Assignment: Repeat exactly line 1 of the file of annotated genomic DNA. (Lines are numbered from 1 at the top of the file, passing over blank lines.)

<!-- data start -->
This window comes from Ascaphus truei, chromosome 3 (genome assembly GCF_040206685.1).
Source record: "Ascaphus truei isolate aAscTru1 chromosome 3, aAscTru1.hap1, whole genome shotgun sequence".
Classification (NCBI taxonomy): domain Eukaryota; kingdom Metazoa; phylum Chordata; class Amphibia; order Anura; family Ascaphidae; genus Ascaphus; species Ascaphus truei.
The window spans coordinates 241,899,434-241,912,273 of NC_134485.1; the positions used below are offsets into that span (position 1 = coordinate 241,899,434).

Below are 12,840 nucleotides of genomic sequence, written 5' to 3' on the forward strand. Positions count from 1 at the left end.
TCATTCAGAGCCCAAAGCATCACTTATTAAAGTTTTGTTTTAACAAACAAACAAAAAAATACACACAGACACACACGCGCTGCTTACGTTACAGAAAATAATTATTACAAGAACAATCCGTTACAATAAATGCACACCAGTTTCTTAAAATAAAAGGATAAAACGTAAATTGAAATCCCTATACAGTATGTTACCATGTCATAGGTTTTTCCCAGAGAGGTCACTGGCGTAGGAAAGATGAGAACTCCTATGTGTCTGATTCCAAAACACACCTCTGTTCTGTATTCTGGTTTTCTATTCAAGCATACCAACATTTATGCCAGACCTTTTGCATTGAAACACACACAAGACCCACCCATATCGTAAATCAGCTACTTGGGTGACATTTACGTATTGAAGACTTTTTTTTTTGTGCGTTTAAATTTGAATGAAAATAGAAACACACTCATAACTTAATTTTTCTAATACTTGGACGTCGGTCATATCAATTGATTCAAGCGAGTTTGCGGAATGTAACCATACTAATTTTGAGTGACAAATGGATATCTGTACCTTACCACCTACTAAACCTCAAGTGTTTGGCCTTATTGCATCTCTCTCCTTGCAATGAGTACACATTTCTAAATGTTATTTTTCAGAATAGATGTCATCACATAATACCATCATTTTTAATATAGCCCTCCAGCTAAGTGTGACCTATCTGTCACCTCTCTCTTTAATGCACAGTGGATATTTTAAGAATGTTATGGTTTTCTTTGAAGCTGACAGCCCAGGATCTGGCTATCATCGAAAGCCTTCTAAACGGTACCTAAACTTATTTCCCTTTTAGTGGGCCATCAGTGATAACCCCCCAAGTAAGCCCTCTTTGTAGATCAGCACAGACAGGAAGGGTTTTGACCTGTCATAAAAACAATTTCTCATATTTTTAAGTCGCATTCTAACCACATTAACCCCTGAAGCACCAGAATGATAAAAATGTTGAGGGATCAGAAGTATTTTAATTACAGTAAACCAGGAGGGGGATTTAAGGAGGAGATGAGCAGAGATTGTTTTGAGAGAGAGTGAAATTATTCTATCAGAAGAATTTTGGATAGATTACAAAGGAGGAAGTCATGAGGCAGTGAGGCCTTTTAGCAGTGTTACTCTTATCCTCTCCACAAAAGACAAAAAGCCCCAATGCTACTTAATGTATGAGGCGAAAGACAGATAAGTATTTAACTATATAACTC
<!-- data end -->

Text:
This window comes from Ascaphus truei, chromosome 3 (genome assembly GCF_040206685.1).